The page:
Salish Sea Expeditions: Curiosity at Sea

by Simona Clausnitzer, School Programs Manager

As the evening dusk lingers, stars begin to appear in the sky. Students gather on deck—it’s been an action-packed day of sailing and science, but they have one last task before bed. They whisper excitedly (frantically) to each other as they gently lower their creation into the water. 

Earlier that day, they were given an empty bottle, a funnel, “the cod end” of a plankton net, line, tape, and a flashlight and were instructed to build something. No further instructions. The only rules? It must attach securely to the boat, and it must survive in the ocean overnight without falling apart. As darkness fell, it was time to deploy their engineering creation.

The next morning, the breakfast bell rouses students. Some head straight for the waffles. Others pop up on deck, still groggy, and peer over the side of the boat—curiosity as their coffee. Had any big fish ventured into their prototype? Any small fish? Any…thing? Together, we pull their creations back on deck, cold sea water dripping amidst an audible group gasp of excitement.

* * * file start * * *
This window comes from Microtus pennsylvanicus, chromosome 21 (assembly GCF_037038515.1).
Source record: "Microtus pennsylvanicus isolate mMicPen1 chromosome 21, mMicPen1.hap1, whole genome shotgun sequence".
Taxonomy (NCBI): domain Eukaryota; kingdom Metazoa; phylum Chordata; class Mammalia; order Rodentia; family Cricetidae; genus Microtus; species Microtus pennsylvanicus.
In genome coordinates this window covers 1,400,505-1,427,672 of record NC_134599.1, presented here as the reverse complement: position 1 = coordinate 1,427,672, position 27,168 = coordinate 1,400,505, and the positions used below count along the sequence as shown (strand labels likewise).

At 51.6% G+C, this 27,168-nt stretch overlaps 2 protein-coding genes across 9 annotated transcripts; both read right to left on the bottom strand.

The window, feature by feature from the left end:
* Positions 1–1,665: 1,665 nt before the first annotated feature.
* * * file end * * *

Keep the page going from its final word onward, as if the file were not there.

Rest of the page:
Here’s where it differs. No deployment is the same since each group’s design is different, and so is the natural world: every night a mystery dictated by the tides, the moon, the weather, and infinite other variables. On the last trip, we caught a squirming mass of polychaete worms in their own goo. The trip before was thousands of tiny blue copepod eggs. 

If you join us on this journey, your students will go through the exploratory process of creation and discovery, design and redesign, as they dive into their roles as marine scientists and engineers. My only request: don’t give away these secrets to your students. They have so much to uncover themselves.